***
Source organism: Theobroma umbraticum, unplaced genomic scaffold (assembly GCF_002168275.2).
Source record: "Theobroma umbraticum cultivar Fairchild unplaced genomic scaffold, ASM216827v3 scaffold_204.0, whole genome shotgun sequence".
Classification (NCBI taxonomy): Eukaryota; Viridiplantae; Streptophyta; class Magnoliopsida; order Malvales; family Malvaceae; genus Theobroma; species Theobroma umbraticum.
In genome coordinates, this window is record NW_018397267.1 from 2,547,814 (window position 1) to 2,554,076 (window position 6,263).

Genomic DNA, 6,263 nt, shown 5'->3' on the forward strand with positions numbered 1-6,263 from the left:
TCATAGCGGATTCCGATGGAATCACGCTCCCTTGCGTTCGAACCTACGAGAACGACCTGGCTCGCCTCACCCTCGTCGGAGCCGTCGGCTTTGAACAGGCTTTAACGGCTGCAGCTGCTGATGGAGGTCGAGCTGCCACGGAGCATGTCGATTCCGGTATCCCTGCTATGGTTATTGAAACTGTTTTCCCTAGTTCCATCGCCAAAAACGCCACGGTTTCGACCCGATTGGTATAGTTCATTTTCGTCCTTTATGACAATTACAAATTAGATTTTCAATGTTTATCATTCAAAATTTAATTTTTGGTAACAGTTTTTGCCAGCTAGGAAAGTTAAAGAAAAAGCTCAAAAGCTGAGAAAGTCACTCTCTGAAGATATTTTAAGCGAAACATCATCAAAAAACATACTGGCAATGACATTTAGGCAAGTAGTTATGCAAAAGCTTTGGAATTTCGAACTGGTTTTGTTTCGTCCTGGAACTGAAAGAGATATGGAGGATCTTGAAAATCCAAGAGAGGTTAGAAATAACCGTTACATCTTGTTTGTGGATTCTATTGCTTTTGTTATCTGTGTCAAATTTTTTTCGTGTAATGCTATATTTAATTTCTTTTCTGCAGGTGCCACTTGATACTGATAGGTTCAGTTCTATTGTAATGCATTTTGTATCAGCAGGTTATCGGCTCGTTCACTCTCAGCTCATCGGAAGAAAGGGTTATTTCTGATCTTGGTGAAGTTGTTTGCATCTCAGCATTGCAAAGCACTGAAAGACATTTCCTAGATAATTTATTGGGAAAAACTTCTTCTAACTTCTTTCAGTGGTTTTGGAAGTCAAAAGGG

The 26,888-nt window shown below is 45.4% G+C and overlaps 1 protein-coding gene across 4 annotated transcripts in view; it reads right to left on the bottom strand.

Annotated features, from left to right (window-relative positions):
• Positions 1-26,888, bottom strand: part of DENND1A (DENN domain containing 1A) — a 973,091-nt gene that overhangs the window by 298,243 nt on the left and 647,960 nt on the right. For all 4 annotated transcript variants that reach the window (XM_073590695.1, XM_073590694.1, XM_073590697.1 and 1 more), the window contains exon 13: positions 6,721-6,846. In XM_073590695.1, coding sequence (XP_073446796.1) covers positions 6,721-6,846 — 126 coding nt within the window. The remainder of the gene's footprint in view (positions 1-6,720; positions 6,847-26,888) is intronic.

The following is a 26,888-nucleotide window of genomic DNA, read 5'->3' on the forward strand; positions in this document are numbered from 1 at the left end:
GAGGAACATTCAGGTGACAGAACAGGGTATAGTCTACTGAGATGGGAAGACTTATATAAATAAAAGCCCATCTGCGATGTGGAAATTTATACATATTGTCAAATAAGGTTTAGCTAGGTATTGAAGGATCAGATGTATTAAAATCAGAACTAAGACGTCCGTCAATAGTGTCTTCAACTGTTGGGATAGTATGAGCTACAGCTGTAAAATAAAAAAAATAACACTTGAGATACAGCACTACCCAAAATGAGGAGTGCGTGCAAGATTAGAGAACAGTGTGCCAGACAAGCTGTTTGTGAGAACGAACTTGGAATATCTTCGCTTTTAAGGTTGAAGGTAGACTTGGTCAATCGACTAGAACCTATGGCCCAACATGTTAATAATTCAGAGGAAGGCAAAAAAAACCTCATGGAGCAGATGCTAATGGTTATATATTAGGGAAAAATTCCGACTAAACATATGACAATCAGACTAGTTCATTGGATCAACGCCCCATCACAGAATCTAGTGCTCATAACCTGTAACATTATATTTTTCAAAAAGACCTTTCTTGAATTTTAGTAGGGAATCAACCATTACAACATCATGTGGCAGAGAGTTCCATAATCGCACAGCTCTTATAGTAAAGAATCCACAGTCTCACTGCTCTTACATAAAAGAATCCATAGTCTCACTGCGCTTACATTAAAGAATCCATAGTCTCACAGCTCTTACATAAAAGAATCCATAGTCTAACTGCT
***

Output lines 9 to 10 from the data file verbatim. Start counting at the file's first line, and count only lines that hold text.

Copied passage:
• Positions 1-26,888, bottom strand: part of DENND1A (DENN domain containing 1A) — a 973,091-nt gene that overhangs the window by 298,243 nt on the left and 647,960 nt on the right. For all 4 annotated transcript variants that reach the window (XM_073590695.1, XM_073590694.1, XM_073590697.1 and 1 more), the window contains exon 13: positions 6,721-6,846. In XM_073590695.1, coding sequence (XP_073446796.1) covers positions 6,721-6,846 — 126 coding nt within the window. The remainder of the gene's footprint in view (positions 1-6,720; positions 6,847-26,888) is intronic.

The following is a 26,888-nucleotide window of genomic DNA, read 5'->3' on the forward strand; positions in this document are numbered from 1 at the left end: